Greek halva is a semolina based vegan dessert; We have flavoured ours with apples and raspberry
This is an example of what happens when you take basic principles, and then let your imagination run free. The basic principle here is halva-making. Semolina based halva (not to be confused with the tahini based dessert which goes by the same name) is really versatile, and once you understand the basic premise of how to put one together, it becomes very easy to make it your own. We have already shared with you our parents’ basic halva recipe, flavoured with orange and studded with raisins. It’s delicious and it’s a very popular dessert during periods of lent (halva is both dairy and egg free). We’ve also shared with you a vegan chocolate halva, which is a bit more decadent, because, chocolate. But the halva story does not end there.
A creative version of a traditional Greek lenten dessert.
Have you ever heard of halva? If you’re Greek, you probably have, as this is a staple dessert during periods of lent when many abstain from eggs and dairy. This delightfully vegan dessert is a breeze to put together and when it is done in chocolate as it is here, you’ll find yourself desperate to come up with an excuses to make it over and over again. We think that I just want to…is reason enough.
Not only is halva delicious, it is also so versatile. We have previously posted a halva recipe which was flavoured with orange and raisins. Super delicious! The lovely thing about halva is that once you get the basic recipe down, you will find it pretty easy to experiment with other flavours and combinations of ingredients. So here, we did just that. We decided to mix in some cocoa powder, dairy free chocolate pieces and finely chopped walnuts to create a chocolate lovers halva.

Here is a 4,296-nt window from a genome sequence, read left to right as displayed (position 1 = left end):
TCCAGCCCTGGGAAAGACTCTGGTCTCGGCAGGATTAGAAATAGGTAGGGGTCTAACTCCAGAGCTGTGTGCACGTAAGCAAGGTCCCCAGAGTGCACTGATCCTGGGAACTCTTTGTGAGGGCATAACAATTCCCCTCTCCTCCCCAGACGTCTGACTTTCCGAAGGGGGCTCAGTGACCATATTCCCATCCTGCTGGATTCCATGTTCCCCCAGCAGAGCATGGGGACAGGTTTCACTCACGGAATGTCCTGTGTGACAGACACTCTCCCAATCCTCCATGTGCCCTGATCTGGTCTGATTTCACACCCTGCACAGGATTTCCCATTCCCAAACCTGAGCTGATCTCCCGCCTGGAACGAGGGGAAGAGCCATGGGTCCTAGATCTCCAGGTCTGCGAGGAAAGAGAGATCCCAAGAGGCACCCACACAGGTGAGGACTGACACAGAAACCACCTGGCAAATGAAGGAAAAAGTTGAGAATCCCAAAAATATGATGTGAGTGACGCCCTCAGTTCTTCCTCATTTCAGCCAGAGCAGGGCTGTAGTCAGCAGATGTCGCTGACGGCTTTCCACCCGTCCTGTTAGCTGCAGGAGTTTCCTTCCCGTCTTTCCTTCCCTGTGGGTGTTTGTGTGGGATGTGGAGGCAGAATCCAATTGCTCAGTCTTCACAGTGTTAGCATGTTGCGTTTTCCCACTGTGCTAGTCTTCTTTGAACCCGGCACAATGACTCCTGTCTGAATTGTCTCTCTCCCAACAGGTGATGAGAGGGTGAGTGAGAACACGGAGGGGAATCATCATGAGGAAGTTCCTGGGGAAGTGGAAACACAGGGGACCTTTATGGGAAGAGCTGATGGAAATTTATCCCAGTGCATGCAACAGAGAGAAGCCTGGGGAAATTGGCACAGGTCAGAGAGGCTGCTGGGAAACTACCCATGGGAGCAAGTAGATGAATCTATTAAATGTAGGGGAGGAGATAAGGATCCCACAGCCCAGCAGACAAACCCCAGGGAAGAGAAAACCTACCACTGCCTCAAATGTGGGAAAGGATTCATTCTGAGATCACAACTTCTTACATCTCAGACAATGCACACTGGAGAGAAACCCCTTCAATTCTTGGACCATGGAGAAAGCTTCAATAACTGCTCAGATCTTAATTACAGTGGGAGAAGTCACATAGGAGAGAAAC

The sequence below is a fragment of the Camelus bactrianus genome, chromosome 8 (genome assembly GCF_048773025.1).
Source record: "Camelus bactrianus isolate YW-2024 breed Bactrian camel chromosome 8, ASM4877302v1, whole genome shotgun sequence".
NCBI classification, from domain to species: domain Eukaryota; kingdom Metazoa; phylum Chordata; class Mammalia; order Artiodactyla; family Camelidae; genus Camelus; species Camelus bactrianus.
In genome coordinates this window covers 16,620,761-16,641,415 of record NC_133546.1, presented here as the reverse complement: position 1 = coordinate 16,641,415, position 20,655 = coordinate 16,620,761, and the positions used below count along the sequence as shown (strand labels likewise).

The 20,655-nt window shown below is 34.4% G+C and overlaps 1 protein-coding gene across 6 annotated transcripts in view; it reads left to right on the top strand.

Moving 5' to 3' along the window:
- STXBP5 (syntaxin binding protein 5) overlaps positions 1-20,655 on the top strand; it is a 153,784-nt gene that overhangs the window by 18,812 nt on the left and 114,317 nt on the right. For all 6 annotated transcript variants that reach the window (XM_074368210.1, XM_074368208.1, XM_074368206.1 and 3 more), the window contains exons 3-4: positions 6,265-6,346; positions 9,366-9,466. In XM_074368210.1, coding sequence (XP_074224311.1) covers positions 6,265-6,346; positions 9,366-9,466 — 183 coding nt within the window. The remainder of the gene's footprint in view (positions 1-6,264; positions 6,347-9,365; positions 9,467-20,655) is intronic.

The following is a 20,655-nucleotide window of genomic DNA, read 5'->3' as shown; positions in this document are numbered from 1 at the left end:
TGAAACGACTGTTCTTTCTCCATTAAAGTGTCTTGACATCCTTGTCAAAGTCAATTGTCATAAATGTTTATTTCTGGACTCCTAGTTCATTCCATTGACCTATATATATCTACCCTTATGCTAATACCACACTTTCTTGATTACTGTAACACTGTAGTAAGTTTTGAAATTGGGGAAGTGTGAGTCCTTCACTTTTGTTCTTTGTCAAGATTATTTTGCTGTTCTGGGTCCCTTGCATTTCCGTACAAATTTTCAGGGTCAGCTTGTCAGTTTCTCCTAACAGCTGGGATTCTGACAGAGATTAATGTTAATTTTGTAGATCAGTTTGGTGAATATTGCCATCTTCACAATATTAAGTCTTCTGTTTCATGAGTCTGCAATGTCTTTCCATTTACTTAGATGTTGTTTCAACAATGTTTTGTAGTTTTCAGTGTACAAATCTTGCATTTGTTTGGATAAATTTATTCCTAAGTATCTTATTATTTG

Greek halva is a simple Greek vegan dessert made with semolina.
Have you ever made a bowl of Cream of Wheat cereal and not been able to eat it right away? Maybe you had to tend to a fussy baby, a pesky telemarketer or a parcel delivery (hurray for on-line shopping). No matter the interruption, when you finally settled in to add milk to your porridge, you were faced with a solid mass of wheat semolina. The fact that, as semolina sits it firms up, is what halva banks on.
The Greek halva recipe which we are sharing here is grain-based and not the same thing as the nut butter or tahini based crumbly dessert with which it is often confused (no kidding, since they both go by the same name!). This halva is semolina based and has a soft and somewhat gelatinous texture. It is a great dessert to pull together when you have unexpected company or a sudden onset of sweet tooth-itis. Because halva is not baked, it can be made quite quickly, and is ready to eat as soon as it cools and retains it’s shape. An added bonus is that halva does not contain eggs or any dairy products, making it a wonderful treat for anyone following a vegan diet or for those abstaining from eggs and dairy during lent.